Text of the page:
Interview By Lindsay Hunt
At Red Rooster Harlem, the art is an essential part of the experience. The choices that Marcus Samuelsson and his team made in curating the space and the artistic objects that fill it enhance the entire experience.
I had the pleasure of interviewing Lanie McNulty, a talented photographer who has three beautiful photos from her Lifted Up in New York City project in Red Rooster. Lanie's project began in 2004 and represents her personal exploration of faith and worship in New York City.
Visit her website at www.LanieMcNulty.com and head up to Red Rooster to enjoy her stunning black and white photographs.
How did the project start?
I think the world has a view of New York City that is kind of like a gritty, sinful, godless community. I think maybe Frank Sinatra said it best, "If you have problems, if you want to achieve something, it's all up to you." And there's not a perception that there's a need for a spiritual being, but you can do it all yourself.
I was one of these people that always felt like I had a spiritual hole, and I tried many things to try to fill that spiritual hole, some healthy and some not so healthy.
I was in my mid-30s and it felt like my life had changed for the better over night. But, I felt a bit alone. I wasn't ready to leave New York, so I said, Okay, so I've got to reconcile these two lives. Being in New York and being a Christian.
What inspired the first picture you took for the Lifted Up project?
It was at a church in Lower Manhattan. I started taking pictures there because one day I was done praying, and I opened my eyes and across the balcony and there was a woman and she just had one hand in the air and one hand across her heart and she was singing her heart out and I thought "that is one of the most beautiful things I've ever seen, and I've got to photograph that.
What are people's reactions to your work?
I think that people's reactions to my work vary across the board, and a lot of it has to do with where people are in their spiritual journeys.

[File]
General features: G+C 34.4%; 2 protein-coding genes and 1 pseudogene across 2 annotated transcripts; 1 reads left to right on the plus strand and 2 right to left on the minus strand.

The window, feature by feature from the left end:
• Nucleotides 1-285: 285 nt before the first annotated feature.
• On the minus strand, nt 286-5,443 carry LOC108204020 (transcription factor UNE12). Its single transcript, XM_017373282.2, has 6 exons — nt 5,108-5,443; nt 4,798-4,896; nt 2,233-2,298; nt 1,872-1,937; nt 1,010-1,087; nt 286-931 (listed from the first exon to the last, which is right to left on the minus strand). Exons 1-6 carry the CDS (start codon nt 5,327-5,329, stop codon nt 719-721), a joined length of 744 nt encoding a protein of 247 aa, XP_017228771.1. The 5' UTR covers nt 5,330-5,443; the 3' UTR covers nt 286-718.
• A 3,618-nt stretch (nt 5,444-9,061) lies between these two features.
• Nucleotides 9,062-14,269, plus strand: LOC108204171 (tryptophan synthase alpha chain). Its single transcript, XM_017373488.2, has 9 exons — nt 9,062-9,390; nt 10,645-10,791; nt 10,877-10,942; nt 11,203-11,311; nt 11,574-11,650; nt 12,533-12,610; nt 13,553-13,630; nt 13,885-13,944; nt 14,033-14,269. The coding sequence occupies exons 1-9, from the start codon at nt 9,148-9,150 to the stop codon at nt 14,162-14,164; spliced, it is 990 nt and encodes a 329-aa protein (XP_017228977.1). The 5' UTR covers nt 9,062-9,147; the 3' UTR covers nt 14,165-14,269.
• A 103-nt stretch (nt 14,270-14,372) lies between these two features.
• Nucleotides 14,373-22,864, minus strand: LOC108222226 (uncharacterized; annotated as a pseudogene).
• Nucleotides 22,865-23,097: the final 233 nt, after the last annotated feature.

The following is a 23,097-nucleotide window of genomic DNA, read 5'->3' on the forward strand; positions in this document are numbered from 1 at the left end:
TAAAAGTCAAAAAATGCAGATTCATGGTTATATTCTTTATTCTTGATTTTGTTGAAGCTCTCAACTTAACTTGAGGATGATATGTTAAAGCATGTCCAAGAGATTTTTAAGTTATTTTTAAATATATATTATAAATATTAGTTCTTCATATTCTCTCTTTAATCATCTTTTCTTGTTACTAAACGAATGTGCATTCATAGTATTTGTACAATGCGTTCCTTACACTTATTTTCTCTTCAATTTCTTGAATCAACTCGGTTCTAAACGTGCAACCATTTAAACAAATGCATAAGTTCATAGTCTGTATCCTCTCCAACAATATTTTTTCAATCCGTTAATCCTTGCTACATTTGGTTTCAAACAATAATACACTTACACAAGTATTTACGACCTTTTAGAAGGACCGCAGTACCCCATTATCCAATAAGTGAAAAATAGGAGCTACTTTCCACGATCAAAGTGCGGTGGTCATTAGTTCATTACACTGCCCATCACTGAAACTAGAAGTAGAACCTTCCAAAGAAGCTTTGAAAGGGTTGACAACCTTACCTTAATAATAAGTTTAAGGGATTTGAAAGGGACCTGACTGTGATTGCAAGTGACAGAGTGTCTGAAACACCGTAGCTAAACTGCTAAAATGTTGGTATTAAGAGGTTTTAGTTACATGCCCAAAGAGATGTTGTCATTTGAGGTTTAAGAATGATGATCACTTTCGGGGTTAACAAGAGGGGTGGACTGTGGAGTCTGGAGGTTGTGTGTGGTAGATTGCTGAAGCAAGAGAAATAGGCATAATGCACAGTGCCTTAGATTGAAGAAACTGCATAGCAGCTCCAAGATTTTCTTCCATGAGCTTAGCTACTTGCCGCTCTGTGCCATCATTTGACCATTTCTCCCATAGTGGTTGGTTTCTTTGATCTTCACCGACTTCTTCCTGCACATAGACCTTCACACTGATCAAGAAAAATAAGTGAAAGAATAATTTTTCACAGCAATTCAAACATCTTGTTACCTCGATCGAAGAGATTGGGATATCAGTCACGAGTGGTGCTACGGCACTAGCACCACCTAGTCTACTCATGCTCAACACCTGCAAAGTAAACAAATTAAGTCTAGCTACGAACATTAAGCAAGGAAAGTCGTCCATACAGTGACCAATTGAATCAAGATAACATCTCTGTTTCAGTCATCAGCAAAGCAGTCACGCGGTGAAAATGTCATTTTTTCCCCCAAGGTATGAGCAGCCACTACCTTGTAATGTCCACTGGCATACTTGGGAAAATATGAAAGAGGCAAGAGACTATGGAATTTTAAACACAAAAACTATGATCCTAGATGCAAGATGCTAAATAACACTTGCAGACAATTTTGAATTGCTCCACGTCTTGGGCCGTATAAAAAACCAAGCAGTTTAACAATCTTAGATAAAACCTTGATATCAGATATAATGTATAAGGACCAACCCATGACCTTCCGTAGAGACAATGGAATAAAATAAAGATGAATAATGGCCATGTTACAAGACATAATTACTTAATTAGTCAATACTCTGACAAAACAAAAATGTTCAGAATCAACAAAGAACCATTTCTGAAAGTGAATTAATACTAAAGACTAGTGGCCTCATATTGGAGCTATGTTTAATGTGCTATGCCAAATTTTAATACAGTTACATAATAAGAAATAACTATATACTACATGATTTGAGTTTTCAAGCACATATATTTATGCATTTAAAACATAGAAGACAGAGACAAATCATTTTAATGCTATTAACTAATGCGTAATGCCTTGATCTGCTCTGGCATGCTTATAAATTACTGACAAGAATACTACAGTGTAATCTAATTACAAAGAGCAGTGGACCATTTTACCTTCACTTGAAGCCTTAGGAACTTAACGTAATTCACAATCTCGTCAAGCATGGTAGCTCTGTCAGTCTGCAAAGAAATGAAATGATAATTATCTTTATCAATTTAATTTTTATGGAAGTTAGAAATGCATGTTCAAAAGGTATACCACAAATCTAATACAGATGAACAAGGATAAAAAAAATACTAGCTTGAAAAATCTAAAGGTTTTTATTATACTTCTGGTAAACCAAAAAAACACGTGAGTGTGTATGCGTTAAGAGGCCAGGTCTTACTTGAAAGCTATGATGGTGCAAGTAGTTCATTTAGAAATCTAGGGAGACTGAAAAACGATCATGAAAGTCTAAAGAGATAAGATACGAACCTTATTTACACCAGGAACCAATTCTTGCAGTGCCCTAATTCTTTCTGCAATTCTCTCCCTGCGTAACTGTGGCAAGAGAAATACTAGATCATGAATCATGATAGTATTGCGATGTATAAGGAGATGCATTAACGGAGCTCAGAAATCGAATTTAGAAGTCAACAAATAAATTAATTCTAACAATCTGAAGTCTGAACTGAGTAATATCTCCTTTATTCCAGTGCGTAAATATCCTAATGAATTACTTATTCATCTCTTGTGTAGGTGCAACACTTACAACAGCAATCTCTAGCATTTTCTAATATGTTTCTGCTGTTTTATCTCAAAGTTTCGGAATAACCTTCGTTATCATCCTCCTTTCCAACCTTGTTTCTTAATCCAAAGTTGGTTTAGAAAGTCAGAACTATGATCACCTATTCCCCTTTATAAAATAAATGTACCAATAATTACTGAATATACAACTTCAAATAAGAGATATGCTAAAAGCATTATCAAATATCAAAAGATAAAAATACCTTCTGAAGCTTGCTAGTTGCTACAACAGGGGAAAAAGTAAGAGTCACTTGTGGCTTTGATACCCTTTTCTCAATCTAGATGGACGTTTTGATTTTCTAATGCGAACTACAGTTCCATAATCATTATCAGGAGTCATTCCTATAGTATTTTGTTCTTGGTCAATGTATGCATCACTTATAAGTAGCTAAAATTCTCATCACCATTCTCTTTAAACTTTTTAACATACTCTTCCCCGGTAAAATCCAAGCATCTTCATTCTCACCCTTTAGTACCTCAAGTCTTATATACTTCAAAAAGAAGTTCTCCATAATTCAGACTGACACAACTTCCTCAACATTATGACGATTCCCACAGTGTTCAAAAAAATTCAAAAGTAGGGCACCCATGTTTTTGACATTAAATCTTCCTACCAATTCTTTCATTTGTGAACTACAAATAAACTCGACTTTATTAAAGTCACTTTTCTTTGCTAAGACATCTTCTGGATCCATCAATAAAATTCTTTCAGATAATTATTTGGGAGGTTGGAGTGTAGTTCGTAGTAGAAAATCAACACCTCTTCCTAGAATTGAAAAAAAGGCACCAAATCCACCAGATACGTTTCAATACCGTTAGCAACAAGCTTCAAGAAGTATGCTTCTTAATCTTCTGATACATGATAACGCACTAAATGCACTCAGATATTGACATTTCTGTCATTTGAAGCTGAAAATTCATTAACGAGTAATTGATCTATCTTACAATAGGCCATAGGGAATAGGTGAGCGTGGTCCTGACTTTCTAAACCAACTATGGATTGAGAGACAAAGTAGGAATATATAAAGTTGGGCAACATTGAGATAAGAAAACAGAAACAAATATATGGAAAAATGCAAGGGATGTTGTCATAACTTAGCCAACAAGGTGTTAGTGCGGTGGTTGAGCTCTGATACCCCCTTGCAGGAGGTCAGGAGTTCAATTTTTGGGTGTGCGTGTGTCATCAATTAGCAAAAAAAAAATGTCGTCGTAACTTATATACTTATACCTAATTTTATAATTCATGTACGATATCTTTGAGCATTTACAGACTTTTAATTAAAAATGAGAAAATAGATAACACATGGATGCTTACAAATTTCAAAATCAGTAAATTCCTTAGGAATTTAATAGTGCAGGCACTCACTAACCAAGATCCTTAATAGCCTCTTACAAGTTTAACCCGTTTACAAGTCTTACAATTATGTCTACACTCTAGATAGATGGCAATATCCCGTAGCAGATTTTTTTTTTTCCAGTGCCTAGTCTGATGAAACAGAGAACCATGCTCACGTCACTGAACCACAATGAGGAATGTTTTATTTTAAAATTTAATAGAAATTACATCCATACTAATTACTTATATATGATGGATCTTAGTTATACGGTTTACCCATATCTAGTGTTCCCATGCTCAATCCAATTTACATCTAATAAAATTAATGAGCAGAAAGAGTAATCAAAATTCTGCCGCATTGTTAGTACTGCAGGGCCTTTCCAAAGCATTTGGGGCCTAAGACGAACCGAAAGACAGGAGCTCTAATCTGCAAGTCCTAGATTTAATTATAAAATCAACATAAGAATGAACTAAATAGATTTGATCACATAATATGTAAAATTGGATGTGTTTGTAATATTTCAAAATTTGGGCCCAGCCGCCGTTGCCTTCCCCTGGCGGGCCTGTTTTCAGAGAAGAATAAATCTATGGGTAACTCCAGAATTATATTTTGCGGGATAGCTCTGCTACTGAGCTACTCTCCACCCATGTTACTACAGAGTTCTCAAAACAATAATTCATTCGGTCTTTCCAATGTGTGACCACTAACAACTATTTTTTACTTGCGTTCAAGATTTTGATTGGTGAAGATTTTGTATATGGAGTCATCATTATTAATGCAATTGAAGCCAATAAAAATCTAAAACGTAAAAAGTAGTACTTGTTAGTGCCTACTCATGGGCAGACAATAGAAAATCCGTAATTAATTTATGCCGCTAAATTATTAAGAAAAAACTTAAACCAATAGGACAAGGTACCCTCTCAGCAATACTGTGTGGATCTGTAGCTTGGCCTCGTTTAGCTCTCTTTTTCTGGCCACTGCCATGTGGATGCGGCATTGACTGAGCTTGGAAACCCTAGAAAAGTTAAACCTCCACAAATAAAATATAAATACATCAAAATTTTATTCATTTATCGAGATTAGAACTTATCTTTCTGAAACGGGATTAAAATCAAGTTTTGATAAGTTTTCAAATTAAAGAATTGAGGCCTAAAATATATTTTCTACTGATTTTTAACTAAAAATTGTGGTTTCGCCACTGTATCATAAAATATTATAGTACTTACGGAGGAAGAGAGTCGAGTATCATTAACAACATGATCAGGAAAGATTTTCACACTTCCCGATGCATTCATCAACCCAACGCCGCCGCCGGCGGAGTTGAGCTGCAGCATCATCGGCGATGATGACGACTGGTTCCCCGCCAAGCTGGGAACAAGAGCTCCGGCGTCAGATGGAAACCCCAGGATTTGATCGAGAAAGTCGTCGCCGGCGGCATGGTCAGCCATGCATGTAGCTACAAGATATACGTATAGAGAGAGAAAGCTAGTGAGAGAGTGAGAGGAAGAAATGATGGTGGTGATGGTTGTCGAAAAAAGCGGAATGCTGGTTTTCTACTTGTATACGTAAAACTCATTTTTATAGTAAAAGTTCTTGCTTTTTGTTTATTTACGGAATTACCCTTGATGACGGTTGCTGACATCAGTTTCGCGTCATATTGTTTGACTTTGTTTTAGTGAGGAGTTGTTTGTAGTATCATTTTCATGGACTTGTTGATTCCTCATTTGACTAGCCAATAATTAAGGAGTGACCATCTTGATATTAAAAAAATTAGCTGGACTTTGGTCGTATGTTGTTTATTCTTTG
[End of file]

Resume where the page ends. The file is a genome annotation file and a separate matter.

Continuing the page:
I've had people across the board saying to me, "what are people doing with their hands up? Please explain this to me." Or people will ask what people are doing in the photo, lying prostrate on the ground.
People have been blown away [by the photos], because it's so foreign.
And I've had people cry. It strikes a chord, because of something they long for, or something they have experienced.
I don't get angry or dismissive responses, I think mostly, people are curious. That's kind of what I hope for. Even if one thing looks familiar, there will be another picture [that makes someone think] "what is this person doing?"
Why is it important to you that your work is in Red Rooster?
It's really special to be here at Red Rooster. I admire what Marcus is doing here - It's what I'm trying to do with my photography.
It seems that what he's doing here is going on a journey, and taking people on that journey, saying, "let's explore what Harlem is." It's a multi-cultural, dynamic place, that's still in the process of becoming. That journey seems to be a very personal journey - Marcus is doing it as an insider.
As you look around the restaurant, it's his personal photographs, objects he cares about, his food, reflective of so many different experiences in his life. In a way it makes you vulnerable. So now he's becoming part of what Harlem is. In a way that's what I try to do, photograph as an insider.
Do you have a goal or a takeaway from your project?
And at the end of the day you hope that you have something to say that either will make you personally stop and rethink assumptions, or expand your understanding of something, or start a dialogue with people who have very different views.
That's what I hope most of all. It's nice to think you could have the perfect composition, the decisive moment, but for me it's so what does one picture or a group of pictures, can they start a dialogue?
This interview has been edited and condensed.